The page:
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Dec31-11, 06:11 PM
P: 32
Thanks Wesley. Let me try to rephrase my question. I bungled it last time.

Suppose we have a qubit whose state over time is given by:

Psi(t) = sin(t) |0> + cos(t) |1>

(Not that I have any idea if such a thing exists in reality). Then quick successive measurements will leave the particle in state |1>.

How does this look for radioactive decay (thanks for pointing out it was radioactive decay, btw)? I suppose I could think of |1> as un-decayed and |0> as decayed, and then the time evolution is simply the usual exponential decay function. I'm just trying to frame QZE for decay in a familiar way (like the qubit example).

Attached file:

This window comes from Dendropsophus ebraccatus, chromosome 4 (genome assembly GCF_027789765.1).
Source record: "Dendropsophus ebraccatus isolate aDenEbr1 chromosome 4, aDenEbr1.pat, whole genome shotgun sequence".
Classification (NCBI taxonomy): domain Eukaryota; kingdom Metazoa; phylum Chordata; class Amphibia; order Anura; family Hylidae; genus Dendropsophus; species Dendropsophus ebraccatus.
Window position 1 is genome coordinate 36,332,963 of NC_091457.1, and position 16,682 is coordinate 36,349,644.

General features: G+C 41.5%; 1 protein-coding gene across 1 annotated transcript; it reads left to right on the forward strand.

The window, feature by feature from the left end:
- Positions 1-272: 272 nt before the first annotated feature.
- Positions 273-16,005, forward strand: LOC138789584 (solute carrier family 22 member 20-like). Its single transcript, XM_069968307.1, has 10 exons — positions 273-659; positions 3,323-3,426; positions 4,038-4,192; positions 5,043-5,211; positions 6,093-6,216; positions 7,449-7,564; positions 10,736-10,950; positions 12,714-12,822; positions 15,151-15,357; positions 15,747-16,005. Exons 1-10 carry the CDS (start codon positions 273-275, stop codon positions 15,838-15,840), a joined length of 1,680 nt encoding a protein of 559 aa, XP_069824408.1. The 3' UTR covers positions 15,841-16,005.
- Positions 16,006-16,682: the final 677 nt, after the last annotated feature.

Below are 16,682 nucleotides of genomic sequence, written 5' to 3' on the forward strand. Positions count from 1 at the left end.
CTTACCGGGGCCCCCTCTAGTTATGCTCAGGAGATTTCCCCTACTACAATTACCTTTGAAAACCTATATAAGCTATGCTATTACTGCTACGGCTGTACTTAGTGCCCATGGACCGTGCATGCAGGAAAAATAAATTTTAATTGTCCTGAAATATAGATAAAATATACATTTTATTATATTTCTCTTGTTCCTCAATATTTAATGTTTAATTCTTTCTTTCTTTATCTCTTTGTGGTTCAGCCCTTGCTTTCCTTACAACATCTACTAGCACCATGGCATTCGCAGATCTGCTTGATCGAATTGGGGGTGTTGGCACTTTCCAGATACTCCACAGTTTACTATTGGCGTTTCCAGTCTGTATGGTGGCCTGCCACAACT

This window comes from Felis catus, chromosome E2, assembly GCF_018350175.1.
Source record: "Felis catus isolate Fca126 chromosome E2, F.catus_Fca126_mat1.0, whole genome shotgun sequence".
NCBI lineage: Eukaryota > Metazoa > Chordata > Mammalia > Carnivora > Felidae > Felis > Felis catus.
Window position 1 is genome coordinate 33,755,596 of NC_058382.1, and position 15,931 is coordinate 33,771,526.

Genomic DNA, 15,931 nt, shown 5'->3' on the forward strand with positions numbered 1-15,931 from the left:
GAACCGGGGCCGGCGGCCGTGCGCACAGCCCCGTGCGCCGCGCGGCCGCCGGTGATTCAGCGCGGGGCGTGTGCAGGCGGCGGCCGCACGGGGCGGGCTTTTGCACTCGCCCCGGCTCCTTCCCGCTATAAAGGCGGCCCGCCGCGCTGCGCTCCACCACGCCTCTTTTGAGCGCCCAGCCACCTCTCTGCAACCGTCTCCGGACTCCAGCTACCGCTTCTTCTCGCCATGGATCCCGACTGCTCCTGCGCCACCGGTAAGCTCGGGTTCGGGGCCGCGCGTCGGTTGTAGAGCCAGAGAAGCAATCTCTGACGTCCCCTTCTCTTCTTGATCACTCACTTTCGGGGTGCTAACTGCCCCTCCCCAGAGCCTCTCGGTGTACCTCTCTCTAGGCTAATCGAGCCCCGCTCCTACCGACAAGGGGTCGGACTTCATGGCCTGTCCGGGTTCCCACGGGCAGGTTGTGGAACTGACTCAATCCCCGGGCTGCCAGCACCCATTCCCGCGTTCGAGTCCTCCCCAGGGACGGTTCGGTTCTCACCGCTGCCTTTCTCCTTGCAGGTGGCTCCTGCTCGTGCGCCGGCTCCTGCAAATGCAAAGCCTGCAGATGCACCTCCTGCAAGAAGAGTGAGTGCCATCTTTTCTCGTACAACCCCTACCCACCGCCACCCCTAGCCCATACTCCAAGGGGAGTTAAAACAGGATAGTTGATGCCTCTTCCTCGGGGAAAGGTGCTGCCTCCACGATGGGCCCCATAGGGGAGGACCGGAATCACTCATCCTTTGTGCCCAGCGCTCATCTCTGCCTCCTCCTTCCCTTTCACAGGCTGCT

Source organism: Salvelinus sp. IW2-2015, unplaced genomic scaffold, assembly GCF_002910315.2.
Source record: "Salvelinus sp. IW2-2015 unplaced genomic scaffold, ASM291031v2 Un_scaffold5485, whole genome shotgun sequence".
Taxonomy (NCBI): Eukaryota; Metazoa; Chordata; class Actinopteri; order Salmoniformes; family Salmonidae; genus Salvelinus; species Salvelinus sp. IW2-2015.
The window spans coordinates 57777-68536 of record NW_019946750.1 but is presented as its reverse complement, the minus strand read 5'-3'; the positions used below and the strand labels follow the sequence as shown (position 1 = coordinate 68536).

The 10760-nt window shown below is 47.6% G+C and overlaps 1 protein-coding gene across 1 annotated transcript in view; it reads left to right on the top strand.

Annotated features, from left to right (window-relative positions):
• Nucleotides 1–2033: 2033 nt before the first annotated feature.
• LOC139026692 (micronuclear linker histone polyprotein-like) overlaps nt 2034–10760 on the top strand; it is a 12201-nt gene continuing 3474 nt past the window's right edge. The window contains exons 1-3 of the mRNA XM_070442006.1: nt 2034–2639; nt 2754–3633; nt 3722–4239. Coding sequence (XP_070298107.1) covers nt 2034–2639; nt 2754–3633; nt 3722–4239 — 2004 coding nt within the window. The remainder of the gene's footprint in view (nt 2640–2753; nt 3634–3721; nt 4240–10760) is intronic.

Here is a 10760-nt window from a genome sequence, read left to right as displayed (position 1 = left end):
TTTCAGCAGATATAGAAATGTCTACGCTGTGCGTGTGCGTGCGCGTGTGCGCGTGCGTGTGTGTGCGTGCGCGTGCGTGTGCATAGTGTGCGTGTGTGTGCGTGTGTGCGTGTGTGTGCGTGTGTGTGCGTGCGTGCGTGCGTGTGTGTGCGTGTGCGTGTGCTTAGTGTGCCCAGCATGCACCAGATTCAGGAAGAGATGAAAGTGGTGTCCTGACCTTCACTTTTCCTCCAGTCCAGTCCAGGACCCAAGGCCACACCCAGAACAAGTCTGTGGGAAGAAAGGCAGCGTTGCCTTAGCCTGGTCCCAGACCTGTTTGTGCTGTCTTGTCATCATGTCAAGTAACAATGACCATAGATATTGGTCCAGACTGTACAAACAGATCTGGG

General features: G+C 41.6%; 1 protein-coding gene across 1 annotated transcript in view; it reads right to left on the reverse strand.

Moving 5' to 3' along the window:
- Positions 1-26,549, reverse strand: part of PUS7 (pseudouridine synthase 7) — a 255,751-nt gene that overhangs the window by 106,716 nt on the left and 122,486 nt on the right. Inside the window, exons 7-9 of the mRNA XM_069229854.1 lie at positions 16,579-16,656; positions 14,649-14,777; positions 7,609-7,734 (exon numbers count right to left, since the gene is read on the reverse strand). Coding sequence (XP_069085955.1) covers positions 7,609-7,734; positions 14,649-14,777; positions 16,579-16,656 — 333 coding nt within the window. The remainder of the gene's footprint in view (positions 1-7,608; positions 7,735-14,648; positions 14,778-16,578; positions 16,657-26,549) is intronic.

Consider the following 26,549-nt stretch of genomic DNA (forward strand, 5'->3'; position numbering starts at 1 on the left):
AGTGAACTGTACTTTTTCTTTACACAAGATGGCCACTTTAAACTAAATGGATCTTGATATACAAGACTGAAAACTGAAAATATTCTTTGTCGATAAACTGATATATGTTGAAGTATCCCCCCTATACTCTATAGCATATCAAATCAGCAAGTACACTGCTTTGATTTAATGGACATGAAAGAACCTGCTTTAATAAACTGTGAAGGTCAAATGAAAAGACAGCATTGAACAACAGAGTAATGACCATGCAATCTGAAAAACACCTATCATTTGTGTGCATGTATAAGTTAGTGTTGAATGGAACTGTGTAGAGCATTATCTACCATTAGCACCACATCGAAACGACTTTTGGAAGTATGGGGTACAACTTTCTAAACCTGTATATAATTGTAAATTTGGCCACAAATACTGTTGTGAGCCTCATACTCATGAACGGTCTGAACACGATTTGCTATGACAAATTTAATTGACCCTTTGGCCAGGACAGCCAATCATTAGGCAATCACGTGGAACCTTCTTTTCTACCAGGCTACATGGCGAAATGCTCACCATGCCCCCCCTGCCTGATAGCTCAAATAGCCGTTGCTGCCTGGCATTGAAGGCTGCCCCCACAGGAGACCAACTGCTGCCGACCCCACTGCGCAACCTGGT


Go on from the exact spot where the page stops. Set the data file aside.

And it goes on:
[Actually, I just came upon this blog post which may explain it:]

[edit: btw, one thing that was confusing me was talk of the particle's state decaying. I wasn't sure if this was something different from its state evolving)